Legislators react to finance ruling
By RANDY GONZALES
By RANDY GONZALES
State representatives Sue Boldra and Travis Couture-Lovelady still are assessing the Kansas Supreme Court's ruling on public schools funding.
The state's highest court ruled Friday Kansas must spend more money on its public schools. The court ruled the amount of school funding was unconstitutional, but stopped short of telling legislators how much to spend, giving that responsibility to a lower court.
Couture-Lovelady, a Palco Republican representing the 110th District in the state House of Representatives, said he was not in favor of repealing income tax cuts to increase funding for public schools.
"Definitely not," he said. "We have high-ending balances. Things are coming in the right direction."
Boldra, a Hays Republican who represents the 111th District, was unsure what her position would be on repealing income tax cuts.
"I don't know," she said. "I don't have an answer right now."
Boldra said the easiest way to generate state revenue would be to increase the sales tax, but she thinks there are other innovative ways to increase revenue.
"I'm not sure we're going to have to do that," she said of raising the sales tax.
Boldra is fearful, however, a proposal for the state's eventual 100-percent funding of all-day kindergarten -- which has nothing to do with the court's ruling -- now will get lost in the shuffle as legislators instead concentrate on school finance issues.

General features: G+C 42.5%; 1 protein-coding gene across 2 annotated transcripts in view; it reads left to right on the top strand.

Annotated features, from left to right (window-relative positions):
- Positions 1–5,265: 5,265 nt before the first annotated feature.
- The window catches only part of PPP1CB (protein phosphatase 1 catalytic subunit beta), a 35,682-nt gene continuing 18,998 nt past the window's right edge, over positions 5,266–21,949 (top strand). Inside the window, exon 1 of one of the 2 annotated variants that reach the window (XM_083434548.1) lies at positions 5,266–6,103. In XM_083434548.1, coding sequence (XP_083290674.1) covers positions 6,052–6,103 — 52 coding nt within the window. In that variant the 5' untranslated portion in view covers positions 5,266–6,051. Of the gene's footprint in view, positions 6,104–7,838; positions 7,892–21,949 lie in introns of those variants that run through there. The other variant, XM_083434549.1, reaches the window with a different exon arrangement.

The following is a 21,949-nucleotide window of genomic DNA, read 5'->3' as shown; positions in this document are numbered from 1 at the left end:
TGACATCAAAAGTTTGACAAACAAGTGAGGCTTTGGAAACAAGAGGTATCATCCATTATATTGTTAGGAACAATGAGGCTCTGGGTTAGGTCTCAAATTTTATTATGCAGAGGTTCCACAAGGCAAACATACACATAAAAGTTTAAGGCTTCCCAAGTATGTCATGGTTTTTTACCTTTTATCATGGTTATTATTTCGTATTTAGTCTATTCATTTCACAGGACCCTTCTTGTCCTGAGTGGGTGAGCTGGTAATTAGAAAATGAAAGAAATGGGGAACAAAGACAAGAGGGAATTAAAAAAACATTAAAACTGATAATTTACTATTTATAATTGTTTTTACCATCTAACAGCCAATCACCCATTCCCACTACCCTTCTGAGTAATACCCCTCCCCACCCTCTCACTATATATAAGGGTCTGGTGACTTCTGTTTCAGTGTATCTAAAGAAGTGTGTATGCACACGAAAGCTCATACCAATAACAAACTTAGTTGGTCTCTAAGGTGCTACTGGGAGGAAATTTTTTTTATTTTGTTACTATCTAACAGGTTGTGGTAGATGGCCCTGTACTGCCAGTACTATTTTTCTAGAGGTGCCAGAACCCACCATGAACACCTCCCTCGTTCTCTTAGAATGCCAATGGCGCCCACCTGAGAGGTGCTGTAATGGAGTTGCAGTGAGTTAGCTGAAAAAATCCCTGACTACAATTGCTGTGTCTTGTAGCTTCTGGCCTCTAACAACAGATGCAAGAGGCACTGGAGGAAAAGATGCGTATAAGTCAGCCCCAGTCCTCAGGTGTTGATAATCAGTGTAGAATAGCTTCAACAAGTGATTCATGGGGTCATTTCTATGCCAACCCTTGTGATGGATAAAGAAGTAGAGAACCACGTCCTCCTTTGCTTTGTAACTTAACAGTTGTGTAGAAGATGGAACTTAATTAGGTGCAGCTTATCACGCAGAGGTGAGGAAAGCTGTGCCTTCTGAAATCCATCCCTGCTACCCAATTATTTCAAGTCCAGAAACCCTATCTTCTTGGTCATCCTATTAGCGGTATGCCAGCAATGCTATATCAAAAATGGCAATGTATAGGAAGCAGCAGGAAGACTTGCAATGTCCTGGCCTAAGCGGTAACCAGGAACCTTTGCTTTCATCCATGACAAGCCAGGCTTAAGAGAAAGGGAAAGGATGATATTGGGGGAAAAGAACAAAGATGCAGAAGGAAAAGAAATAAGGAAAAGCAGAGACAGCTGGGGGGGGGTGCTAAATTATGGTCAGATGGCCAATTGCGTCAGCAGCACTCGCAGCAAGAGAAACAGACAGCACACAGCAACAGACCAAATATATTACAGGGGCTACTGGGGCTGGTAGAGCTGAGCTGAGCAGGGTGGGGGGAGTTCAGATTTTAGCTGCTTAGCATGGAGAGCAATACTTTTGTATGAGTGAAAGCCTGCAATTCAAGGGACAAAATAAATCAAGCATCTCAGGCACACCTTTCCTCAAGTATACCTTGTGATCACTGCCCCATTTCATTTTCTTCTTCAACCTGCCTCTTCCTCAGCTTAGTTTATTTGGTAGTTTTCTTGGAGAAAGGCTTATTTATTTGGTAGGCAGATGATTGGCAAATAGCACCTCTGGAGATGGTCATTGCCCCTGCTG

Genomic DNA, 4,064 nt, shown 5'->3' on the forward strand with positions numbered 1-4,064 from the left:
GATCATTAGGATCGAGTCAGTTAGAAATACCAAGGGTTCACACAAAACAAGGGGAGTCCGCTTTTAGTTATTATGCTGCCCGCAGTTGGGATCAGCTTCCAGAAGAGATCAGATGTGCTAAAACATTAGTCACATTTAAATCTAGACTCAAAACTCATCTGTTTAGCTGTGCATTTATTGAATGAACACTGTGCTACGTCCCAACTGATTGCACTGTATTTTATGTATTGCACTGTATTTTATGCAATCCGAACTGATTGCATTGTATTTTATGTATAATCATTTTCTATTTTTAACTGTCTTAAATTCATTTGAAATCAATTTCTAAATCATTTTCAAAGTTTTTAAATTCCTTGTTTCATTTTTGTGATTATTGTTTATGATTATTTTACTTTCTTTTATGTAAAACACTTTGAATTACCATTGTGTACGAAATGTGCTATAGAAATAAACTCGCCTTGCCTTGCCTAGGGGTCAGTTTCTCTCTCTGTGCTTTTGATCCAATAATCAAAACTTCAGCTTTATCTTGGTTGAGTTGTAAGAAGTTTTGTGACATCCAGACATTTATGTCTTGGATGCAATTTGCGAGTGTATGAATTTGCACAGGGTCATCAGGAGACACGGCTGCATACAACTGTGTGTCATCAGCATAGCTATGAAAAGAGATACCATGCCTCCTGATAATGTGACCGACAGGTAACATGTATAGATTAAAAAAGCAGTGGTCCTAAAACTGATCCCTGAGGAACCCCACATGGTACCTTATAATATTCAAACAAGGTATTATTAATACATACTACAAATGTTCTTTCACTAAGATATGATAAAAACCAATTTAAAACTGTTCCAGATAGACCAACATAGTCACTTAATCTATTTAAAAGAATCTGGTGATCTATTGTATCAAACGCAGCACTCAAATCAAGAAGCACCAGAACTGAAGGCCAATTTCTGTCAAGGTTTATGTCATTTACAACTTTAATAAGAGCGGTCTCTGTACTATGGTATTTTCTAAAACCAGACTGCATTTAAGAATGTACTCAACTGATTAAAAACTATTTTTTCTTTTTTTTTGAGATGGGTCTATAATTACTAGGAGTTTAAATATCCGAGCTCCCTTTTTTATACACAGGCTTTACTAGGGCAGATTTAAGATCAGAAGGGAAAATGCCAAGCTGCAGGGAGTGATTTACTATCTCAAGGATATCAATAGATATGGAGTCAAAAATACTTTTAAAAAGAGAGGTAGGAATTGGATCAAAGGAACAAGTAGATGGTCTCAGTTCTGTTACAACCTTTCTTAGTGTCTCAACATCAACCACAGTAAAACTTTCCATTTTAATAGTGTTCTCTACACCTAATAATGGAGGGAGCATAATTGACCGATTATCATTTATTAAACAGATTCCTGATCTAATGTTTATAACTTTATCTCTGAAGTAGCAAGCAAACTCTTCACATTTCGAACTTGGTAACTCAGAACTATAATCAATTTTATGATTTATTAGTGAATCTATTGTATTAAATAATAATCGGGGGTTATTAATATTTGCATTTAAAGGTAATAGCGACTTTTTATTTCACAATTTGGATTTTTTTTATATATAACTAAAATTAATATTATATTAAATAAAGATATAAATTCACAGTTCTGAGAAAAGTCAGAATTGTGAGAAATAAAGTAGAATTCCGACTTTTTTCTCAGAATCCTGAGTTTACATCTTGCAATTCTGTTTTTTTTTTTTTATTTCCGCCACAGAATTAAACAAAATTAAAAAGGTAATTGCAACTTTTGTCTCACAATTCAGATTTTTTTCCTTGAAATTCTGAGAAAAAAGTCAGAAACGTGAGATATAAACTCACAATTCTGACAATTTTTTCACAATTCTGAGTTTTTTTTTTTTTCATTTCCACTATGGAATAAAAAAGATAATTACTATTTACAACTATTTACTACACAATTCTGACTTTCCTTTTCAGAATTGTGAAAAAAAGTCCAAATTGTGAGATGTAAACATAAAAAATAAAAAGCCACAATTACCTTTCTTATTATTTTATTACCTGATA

"I just think we lost all-day kindergarten funding," she said. "That saddens me a great deal."
The Supreme Court sent the case back to district court for more review to "promptly" determine what the adequate amount of funding should be, but didn't set a deadline for a hearing. A district court ruled last year the state needed to add $440 million in school funding.
The Supreme Court did, however, set a July 1 deadline for legislators to restore money for two funds aimed at helping poorer districts with capital improvements and general school operations. Restoring "equalization aid" would cost $129 million annually.
Kansas cut its annual base aid to schools by $386 million during several years as tax revenues declined during the Great Recession, although it did cover some rising costs, such as teacher pensions.
A lawsuit was filed in 2010 on behalf of four school districts and parents, claiming Kansas reneged on promises made in 2006 to provide a certain level of funding for public schools.
Boldra was pleased with at least one aspect of the court's ruling.
"I'm glad that they didn't give us a (specific) dollar amount" to fund public schools, she said. "That outcomes are more important than the dollar."
Couture-Lovelady said now could be the time to look at the funding formula.
"I know there's been some talk about that for the past few years," Couture-Lovelady said. "It's an old formula, I think it has a lot of flaws, especially for my home district there, Palco. Creates a lot of problems for them.
"I think it's a good opportunity for the Legislature to dig deeper into the formula, check out some of those proposals that have been gathering dust on desks the past few years."
The Supreme Court's ruling was expected earlier in the legislative session. Now approximately halfway through, it makes it more difficult to find ways to increase school funding, Boldra said.
"We have a two-year budget," she said. "Whatever we do now, we're going to have to find that money."
Gov. Sam Brownback and other Republican leaders said Friday afternoon the ruling was reasonable.
* Associated Press contributed to this report.